At about 6:00 p.m. on Tuesday, May 27, Frappier contacted rangers at the park via cell phone, indicating he was stuck, unable to go either up or down. His friend heard Frappier’s shouts of distress and hiked out to the Longs Peak Trailhead to get help.

Although rangers correctly caution visitors not to count on cell phones to summon help in remote locations, this was one situation where technology saved the day, at least for Frappier. Still unclear about his navigation, the climber advised he was stranded on the Keyhole Route, but cell phone GPS coordinates allowed rangers to narrow his most likely location to the east side of Longs Peak.

Frappier was reported to be physically fit, but he had no technical climbing equipment and was not an experienced mountaineer. He said he was not prepared to spend the night, but at that point he had no choice. A park spokesperson noted later that although overnight temperatures were in the 30s, he was very fortunate there were no significant storms on Tuesday.

"If I slipped just one more foot..."

The stranded teen later told CBC news, "I spent all night shivering on a small rock. If I slipped just one foot more, then I would have fallen to my death."

Rangers began organizing a response, and late on Tuesday night, the initial park technical rescue team arrived at the Chasm Shelter, at the base of the east face of Longs Peak. Their task was to stage for Wednesday morning, and try to confirm Frappier's location.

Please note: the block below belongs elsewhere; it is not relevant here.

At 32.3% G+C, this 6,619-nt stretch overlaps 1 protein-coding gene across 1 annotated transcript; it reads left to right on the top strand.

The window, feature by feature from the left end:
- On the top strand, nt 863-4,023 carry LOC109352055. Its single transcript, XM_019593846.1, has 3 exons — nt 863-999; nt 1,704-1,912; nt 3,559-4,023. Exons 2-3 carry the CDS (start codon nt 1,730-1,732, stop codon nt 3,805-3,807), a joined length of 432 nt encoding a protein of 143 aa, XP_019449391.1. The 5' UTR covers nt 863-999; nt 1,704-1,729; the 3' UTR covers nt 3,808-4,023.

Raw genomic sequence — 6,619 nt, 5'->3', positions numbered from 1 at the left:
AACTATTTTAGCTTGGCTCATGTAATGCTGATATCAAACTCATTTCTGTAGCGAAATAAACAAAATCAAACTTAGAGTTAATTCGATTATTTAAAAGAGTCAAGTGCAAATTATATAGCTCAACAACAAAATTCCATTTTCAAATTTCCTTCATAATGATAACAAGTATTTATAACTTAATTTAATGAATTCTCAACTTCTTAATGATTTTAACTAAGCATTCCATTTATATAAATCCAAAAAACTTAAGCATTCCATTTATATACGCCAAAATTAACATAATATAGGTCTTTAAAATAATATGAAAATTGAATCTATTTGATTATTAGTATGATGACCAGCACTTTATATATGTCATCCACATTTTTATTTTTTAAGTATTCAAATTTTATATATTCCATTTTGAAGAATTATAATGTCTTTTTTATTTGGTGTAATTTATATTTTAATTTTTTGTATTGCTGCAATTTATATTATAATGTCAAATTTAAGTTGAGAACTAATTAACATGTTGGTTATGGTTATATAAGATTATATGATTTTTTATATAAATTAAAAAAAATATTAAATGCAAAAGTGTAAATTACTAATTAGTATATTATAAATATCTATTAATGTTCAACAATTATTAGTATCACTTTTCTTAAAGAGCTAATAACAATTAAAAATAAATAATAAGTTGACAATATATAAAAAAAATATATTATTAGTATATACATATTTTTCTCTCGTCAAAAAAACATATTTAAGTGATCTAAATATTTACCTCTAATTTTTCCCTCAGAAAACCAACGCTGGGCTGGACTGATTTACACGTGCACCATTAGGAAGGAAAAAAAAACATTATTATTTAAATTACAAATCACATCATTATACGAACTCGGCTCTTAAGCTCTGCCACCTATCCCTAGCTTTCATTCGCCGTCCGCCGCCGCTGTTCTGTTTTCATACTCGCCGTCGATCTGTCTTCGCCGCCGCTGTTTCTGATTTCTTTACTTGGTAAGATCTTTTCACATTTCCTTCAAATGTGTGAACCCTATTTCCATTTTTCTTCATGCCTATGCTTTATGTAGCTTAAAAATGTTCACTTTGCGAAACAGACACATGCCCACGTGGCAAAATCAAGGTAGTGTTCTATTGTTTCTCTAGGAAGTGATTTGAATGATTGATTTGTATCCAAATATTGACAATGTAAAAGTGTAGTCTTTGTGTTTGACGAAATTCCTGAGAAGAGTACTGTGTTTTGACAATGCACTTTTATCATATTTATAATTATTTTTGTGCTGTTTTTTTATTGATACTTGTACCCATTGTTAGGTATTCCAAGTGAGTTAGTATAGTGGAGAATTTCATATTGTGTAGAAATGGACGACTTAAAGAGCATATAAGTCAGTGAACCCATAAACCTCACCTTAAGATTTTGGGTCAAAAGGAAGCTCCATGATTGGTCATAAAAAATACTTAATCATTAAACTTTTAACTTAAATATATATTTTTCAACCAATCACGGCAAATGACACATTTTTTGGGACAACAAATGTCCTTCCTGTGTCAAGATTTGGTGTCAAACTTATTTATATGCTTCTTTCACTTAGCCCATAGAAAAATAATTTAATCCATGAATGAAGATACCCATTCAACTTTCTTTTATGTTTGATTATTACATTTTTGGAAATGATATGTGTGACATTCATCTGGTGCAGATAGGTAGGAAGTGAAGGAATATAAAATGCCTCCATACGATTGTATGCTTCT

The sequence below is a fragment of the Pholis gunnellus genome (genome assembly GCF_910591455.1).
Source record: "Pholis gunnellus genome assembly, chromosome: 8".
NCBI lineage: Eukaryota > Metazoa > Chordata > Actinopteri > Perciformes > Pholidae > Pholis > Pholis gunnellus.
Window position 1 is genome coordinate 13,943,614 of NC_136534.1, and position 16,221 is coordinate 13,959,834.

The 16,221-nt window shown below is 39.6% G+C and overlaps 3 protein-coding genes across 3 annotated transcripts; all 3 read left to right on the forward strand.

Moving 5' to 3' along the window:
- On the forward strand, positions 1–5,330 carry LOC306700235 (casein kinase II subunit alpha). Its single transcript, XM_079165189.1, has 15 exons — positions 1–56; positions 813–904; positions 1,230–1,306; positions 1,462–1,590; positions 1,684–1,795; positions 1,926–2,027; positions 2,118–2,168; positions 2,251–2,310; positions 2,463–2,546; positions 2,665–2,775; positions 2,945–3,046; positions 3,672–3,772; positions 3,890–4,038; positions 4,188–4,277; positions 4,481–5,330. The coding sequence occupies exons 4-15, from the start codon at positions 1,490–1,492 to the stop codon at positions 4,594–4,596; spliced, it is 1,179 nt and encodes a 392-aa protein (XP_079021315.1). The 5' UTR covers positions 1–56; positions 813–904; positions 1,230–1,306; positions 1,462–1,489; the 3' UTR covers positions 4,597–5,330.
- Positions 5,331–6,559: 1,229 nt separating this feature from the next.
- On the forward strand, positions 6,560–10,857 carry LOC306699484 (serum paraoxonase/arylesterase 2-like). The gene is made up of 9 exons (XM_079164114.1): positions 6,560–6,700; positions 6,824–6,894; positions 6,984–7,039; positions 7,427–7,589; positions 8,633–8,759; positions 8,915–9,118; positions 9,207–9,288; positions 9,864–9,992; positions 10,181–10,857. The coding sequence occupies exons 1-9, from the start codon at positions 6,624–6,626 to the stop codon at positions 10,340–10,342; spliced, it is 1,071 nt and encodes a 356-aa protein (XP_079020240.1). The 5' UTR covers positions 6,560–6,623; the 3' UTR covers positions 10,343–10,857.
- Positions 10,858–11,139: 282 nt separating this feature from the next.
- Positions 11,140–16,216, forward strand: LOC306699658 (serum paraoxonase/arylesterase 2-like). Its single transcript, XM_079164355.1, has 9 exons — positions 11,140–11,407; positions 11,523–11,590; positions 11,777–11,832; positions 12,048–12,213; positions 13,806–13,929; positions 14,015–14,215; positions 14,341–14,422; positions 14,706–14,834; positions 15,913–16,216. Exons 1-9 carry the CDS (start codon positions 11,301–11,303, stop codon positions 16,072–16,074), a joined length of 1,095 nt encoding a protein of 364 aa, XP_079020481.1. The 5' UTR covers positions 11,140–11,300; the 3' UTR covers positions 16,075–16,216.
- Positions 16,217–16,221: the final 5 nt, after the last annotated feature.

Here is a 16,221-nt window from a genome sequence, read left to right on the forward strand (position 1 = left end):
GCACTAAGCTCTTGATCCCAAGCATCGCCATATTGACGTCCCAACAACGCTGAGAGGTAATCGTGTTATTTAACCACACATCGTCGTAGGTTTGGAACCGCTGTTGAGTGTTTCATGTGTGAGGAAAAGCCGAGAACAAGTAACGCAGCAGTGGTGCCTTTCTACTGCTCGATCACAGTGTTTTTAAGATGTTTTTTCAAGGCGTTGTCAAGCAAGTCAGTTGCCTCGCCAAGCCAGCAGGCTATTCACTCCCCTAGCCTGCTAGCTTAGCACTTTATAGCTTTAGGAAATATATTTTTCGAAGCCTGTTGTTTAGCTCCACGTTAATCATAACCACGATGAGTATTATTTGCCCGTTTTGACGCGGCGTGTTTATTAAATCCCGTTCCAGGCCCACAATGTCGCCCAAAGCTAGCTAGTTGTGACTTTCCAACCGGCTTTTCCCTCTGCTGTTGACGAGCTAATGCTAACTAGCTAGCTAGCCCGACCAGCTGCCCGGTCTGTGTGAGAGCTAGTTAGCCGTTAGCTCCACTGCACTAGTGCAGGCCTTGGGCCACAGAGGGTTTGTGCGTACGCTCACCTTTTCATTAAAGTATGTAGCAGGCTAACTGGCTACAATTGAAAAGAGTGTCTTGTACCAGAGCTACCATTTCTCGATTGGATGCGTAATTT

On Wednesday morning, May 28, the field team was able to use spotting scopes to determine Frappier’s exact location. A Trans Aero helicopter assisted with aerial reconnaissance and prepositioning of supplies, and rangers aboard the helicopter were able to further assess the man's location and condition.

There was no landing zone near the victim's position for the Trans Aero helicopter, so the park’s Search and Rescue team requested assistance from the Teton Interagency Helicopter from Jackson, Wyoming. This helicopter and crew are able to perform short-haul operations, which is the ability to transport persons suspended beneath the helicopter to or from the scene. While a short-haul eliminates the need for a helicopter to land, that capability can be hindered by weather and other conditions.

The helicopter and crew from Wyoming arrived at about 1:15 p.m., but strong downdrafts of wind along the side of the mountain hampered the use of the aircraft. There were also concerns that if the helicopter were brought too close to Frappier's precarious perch, the downdraft from the aircraft rotors themselves could endanger his safety.

Sunny Skies Hampered the Rescue

Throughout the day on Wednesday, the park’s Search and Rescue team continued to stage additional personnel and equipment in the Chasm Meadows area. Ironically, sunny skies and warmer daytime temperatures created serious problems for the operation: the intense sunlight increased melting of ice and snow on the east face of the mountain, creating active ice and rock fall and making the area dangerously unstable.

During the late afternoon, as the east face passed into the shade, melting slowed, conditions began to stabilize, the rescue teams prepared to move to reach Frappier. Unfortunately, Frappier’s cell phone battery was drained and rescuers were no longer able to communicate with him.